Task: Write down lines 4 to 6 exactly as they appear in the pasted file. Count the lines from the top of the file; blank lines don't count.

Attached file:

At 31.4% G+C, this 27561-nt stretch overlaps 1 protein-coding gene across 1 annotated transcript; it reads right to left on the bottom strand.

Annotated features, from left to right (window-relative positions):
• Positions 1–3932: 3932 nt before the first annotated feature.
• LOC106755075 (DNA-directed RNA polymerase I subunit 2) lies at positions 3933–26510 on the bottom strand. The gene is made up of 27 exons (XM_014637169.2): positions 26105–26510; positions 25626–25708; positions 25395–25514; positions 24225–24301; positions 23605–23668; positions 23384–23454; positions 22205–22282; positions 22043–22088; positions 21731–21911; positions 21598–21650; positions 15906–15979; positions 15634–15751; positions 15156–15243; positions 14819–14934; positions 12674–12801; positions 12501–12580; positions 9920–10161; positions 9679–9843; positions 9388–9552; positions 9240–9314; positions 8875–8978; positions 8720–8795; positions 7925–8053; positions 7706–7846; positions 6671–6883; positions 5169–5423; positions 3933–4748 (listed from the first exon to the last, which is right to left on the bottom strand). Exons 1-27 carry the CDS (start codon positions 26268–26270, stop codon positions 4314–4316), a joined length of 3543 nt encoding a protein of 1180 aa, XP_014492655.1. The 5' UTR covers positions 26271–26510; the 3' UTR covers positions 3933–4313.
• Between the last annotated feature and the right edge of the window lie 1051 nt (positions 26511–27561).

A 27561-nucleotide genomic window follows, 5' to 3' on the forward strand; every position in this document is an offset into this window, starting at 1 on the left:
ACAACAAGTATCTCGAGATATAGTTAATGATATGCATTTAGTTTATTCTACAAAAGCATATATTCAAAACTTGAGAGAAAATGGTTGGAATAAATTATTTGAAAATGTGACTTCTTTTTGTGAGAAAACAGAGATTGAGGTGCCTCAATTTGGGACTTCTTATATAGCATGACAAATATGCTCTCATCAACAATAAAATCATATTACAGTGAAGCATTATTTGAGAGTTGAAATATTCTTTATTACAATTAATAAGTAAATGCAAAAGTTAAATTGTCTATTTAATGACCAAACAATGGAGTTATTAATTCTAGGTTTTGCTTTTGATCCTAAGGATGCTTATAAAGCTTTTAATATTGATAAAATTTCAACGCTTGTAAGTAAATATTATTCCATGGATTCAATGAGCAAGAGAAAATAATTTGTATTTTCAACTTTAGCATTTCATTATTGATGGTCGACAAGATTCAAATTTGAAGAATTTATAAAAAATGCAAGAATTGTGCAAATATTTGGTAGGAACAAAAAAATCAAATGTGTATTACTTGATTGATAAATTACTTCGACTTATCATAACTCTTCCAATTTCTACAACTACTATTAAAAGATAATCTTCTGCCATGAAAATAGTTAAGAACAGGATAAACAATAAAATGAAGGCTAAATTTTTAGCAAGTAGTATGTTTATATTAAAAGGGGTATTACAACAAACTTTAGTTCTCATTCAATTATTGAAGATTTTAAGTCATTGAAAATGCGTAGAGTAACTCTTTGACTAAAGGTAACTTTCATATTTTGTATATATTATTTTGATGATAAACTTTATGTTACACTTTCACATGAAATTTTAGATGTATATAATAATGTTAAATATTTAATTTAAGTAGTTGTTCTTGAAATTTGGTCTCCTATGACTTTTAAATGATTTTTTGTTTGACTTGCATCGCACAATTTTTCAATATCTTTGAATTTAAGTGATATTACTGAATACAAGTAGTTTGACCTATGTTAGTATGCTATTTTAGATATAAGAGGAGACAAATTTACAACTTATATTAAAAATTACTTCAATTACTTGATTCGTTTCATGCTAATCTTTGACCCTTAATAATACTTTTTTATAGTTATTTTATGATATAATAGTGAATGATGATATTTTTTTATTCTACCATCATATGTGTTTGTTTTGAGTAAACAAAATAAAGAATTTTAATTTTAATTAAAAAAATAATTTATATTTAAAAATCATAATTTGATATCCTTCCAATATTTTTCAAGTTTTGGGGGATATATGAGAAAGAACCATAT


• LOC106755075 (DNA-directed RNA polymerase I subunit 2) lies at positions 3933–26510 on the bottom strand. The gene is made up of 27 exons (XM_014637169.2): positions 26105–26510; positions 25626–25708; positions 25395–25514; positions 24225–24301; positions 23605–23668; positions 23384–23454; positions 22205–22282; positions 22043–22088; positions 21731–21911; positions 21598–21650; positions 15906–15979; positions 15634–15751; positions 15156–15243; positions 14819–14934; positions 12674–12801; positions 12501–12580; positions 9920–10161; positions 9679–9843; positions 9388–9552; positions 9240–9314; positions 8875–8978; positions 8720–8795; positions 7925–8053; positions 7706–7846; positions 6671–6883; positions 5169–5423; positions 3933–4748 (listed from the first exon to the last, which is right to left on the bottom strand). Exons 1-27 carry the CDS (start codon positions 26268–26270, stop codon positions 4314–4316), a joined length of 3543 nt encoding a protein of 1180 aa, XP_014492655.1. The 5' UTR covers positions 26271–26510; the 3' UTR covers positions 3933–4313.
• Between the last annotated feature and the right edge of the window lie 1051 nt (positions 26511–27561).

A 27561-nucleotide genomic window follows, 5' to 3' on the forward strand; every position in this document is an offset into this window, starting at 1 on the left: